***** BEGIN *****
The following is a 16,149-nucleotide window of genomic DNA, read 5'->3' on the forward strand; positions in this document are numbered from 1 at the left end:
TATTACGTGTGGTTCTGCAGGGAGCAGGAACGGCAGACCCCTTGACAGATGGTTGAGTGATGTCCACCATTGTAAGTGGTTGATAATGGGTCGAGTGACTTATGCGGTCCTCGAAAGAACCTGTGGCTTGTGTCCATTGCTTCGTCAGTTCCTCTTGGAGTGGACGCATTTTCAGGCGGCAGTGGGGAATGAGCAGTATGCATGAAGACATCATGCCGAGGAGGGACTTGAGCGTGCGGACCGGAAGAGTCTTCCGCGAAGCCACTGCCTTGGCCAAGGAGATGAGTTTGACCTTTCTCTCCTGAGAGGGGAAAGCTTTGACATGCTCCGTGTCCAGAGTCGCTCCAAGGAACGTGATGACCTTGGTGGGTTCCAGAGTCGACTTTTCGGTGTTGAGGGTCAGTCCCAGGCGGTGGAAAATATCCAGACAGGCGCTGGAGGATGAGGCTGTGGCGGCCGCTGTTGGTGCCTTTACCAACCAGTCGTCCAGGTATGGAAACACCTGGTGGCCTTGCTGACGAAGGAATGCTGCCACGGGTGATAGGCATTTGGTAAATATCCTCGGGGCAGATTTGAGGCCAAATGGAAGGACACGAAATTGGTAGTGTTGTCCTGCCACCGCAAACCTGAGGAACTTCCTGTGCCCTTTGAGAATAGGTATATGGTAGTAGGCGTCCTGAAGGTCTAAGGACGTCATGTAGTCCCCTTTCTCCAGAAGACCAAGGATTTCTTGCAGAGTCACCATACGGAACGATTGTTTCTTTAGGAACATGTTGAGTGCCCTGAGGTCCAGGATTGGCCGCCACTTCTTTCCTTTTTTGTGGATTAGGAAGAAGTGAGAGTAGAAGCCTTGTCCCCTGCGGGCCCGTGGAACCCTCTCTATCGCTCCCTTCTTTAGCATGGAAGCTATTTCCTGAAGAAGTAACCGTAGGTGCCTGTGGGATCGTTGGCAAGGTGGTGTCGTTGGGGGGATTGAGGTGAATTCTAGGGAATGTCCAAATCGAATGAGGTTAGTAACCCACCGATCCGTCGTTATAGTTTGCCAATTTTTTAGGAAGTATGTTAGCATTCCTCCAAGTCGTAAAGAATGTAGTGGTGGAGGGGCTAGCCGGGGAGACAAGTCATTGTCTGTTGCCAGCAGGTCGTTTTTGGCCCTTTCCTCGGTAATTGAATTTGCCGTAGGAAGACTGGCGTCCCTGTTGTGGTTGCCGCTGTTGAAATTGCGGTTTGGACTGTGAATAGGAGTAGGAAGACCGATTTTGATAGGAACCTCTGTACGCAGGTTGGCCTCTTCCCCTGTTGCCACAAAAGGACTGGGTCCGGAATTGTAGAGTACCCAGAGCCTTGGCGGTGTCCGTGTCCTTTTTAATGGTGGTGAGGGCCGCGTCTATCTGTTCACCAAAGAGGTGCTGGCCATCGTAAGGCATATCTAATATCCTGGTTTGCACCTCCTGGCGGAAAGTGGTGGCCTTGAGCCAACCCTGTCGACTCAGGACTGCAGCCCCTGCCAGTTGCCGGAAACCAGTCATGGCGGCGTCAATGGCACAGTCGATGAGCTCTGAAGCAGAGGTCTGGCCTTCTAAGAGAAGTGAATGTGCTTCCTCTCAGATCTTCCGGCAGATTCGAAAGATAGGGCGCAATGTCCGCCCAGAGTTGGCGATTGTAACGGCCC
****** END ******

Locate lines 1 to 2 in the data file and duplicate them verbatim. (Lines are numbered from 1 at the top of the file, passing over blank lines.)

The following is a 16,149-nucleotide window of genomic DNA, read 5'->3' on the forward strand; positions in this document are numbered from 1 at the left end:
TATTACGTGTGGTTCTGCAGGGAGCAGGAACGGCAGACCCCTTGACAGATGGTTGAGTGATGTCCACCATTGTAAGTGGTTGATAATGGGTCGAGTGACTTATGCGGTCCTCGAAAGAACCTGTGGCTTGTGTCCATTGCTTCGTCAGTTCCTCTTGGAGTGGACGCATTTTCAGGCGGCAGTGGGGAATGAGCAGTATGCATGAAGACATCATGCCGAGGAGGGACTTGAGCGTGCGGACCGGAAGAGTCTTCCGCGAAGCCACTGCCTTGGCCAAGGAGATGAGTTTGACCTTTCTCTCCTGAGAGGGGAAAGCTTTGACATGCTCCGTGTCCAGAGTCGCTCCAAGGAACGTGATGACCTTGGTGGGTTCCAGAGTCGACTTTTCGGTGTTGAGGGTCAGTCCCAGGCGGTGGAAAATATCCAGACAGGCGCTGGAGGATGAGGCTGTGGCGGCCGCTGTTGGTGCCTTTACCAACCAGTCGTCCAGGTATGGAAACACCTGGTGGCCTTGCTGACGAAGGAATGCTGCCACGGGTGATAGGCATTTGGTAAATATCCTCGGGGCAGATTTGAGGCCAAATGGAAGGACACGAAATTGGTAGTGTTGTCCTGCCACCGCAAACCTGAGGAACTTCCTGTGCCCTTTGAGAATAGGTATATGGTAGTAGGCGTCCTGAAGGTCTAAGGACGTCATGTAGTCCCCTTTCTCCAGAAGACCAAGGATTTCTTGCAGAGTCACCATACGGAACGATTGTTTCTTTAGGAACATGTTGAGTGCCCTGAGGTCCAGGATTGGCCGCCACTTCTTTCCTTTTTTGTGGATTAGGAAGAAGTGAGAGTAGAAGCCTTGTCCCCTGCGGGCCCGTGGAACCCTCTCTATCGCTCCCTTCTTTAGCATGGAAGCTATTTCCTGAAGAAGTAACCGTAGGTGCCTGTGGGATCGTTGGCAAGGTGGTGTCGTTGGGGGGATTGAGGTGAATTCTAGGGAATGTCCAAATCGAATGAGGTTAGTAACCCACCGATCCGTCGTTATAGTTTGCCAATTTTTTAGGAAGTATGTTAGCATTCCTCCAAGTCGTAAAGAATGTAGTGGTGGAGGGGCTAGCCGGGGAGACAAGTCATTGTCTGTTGCCAGCAGGTCGTTTTTGGCCCTTTCCTCGGTAATTGAATTTGCCGTAGGAAGACTGGCGTCCCTGTTGTGGTTGCCGCTGTTGAAATTGCGGTTTGGACTGTGAATAGGAGTAGGAAGACCGATTTTGATAGGAACCTCTGTACGCAGGTTGGCCTCTTCCCCTGTTGCCACAAAAGGACTGGGTCCGGAATTGTAGAGTACCCAGAGCCTTGGCGGTGTCCGTGTCCTTTTTAATGGTGGTGAGGGCCGCGTCTATCTGTTCACCAAAGAGGTGCTGGCCATCGTAAGGCATATCTAATATCCTGGTTTGCACCTCCTGGCGGAAAGTGGTGGCCTTGAGCCAACCCTGTCGACTCAGGACTGCAGCCCCTGCCAGTTGCCGGAAACCAGTCATGGCGGCGTCAATGGCACAGTCGATGAGCTCTGAAGCAGAGGTCTGGCCTTCTAAGAGAAGTGAATGTGCTTCCTCTCAGATCTTCCGGCAGATTCGAAAGATAGGGCGCAATGTCCGCCCAGAGTTGGCGATTGTAACGGCCC